Puerto Rico’s African Heritage
With its decidedly Latin flavor, Puerto Rico might seem an odd choice for travelers seeking Caribbean cultural connections to Africa. After all, the history of La Isla del Encanto is dominated by nearly 400 years of Spanish rule, exemplified today in such notable historical monuments as El Morro, El Paseo de la Princesa and many others. Just as is the case in the rest of the Caribbean, though, slaves were brought from Africa to Puerto Rico’s shores in the 1600’s, leaving an indelible mark on the island’s culture that still exists today. Among the strongest examples of African Heritage in Puerto Rico is la bomba, a distinctive percussion-driven musical form often mentioned alongside its close musical cousin, La Plena, which also has roots in Africa.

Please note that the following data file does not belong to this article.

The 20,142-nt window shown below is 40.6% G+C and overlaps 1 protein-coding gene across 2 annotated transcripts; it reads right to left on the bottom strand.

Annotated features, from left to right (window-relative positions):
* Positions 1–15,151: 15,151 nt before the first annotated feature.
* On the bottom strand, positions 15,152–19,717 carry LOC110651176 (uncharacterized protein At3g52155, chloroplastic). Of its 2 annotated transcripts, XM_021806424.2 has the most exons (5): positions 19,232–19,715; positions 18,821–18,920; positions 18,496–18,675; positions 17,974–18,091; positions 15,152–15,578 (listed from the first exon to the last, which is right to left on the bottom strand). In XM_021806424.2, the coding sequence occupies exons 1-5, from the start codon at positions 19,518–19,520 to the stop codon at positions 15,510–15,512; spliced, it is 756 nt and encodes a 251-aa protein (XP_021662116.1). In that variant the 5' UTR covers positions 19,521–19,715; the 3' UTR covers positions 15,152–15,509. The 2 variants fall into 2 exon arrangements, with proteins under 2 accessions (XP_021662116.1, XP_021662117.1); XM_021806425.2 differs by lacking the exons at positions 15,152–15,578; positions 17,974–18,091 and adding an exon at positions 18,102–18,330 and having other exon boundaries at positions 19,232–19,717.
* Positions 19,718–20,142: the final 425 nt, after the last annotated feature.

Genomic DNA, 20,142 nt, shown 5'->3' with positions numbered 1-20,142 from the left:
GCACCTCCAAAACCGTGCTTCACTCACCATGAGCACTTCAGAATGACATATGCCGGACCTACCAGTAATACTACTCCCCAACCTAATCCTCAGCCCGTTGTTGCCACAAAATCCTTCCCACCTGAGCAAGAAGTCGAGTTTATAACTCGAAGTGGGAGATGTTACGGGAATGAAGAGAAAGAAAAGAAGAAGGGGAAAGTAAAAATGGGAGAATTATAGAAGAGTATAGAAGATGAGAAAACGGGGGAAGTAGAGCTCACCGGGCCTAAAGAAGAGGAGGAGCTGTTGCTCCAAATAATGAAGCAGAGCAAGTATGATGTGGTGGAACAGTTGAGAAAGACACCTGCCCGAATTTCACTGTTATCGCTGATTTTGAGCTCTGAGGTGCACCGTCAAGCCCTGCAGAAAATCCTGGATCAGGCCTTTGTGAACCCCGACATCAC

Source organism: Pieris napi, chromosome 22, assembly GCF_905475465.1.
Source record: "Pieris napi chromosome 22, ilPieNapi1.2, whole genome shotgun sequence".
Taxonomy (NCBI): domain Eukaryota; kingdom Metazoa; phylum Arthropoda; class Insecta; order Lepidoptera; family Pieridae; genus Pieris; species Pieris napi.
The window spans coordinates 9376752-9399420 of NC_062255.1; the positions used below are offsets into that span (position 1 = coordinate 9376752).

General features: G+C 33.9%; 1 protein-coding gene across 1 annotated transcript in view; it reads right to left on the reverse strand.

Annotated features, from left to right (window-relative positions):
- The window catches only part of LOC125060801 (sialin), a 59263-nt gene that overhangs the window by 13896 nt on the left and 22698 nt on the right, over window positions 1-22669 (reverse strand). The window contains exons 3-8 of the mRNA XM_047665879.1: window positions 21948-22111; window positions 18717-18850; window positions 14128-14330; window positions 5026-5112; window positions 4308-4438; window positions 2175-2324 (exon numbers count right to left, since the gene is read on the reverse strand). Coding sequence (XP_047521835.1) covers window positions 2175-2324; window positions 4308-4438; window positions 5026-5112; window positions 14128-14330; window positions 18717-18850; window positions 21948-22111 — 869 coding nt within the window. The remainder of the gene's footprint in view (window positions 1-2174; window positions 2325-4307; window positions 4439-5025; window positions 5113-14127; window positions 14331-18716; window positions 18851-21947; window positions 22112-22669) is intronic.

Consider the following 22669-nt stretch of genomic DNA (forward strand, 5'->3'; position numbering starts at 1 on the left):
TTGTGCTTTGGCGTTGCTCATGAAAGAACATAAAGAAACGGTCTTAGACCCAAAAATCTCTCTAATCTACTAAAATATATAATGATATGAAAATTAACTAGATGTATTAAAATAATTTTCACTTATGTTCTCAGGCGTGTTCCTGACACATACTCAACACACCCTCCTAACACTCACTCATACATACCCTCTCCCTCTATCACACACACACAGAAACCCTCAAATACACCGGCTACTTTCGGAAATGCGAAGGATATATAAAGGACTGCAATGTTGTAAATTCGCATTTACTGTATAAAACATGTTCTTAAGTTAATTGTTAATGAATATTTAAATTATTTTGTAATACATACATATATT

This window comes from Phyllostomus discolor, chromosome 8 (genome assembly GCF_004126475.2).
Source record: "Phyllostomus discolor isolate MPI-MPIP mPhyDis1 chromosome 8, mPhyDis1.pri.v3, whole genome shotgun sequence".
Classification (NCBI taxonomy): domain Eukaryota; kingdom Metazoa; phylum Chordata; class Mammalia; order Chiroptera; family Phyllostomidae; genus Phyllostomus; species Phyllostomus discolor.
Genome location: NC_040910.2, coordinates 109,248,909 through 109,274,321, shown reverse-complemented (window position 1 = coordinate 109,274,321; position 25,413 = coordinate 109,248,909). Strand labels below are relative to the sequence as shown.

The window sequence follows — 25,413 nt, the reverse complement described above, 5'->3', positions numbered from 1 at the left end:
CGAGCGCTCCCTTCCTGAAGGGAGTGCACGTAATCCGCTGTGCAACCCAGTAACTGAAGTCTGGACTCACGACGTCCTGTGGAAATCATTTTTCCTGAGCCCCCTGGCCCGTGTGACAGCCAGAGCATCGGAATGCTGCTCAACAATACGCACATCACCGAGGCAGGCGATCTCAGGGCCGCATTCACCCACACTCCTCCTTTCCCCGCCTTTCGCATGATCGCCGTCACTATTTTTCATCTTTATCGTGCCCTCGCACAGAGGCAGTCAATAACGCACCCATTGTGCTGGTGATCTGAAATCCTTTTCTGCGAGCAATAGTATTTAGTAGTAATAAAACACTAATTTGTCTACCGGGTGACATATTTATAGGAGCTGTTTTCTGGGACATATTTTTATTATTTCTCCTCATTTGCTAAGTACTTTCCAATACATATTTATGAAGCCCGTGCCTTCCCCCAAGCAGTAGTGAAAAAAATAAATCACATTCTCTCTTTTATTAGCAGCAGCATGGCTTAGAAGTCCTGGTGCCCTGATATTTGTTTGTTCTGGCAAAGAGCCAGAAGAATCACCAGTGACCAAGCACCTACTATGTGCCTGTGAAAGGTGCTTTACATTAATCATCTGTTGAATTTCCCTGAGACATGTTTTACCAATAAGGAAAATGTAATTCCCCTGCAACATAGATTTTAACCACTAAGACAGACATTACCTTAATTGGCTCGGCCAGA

Smithsonian Folkways describes bomba music as follows:
Bomba dates back to the early European colonial period in Puerto Rico. It comes out of the musical traditions brought by enslaved Africans in the 17th century. To them, bomba music was a source of political and spiritual expression. The lyrics conveyed a sense of anger and sadness about their condition, and songs served as a catalyst for rebellions and uprisings. But bomba also moved them to dance and celebrate, helping them create community and identity. The music evolved through contact between slave populations from different Caribbean colonies and regions, including the Dutch colonies, Cuba, Santo Domingo, and Haití. As a result, bomba now has sixteen different rhythms.
All we know is that it’s impossible not to dance when you hear bomba music playing. Next time you’re in Puerto Rico, check out La Escuela de Bomba y Plena de Puerto Rico to learn more about la bomba, and maybe even pick up a few dance steps of your own!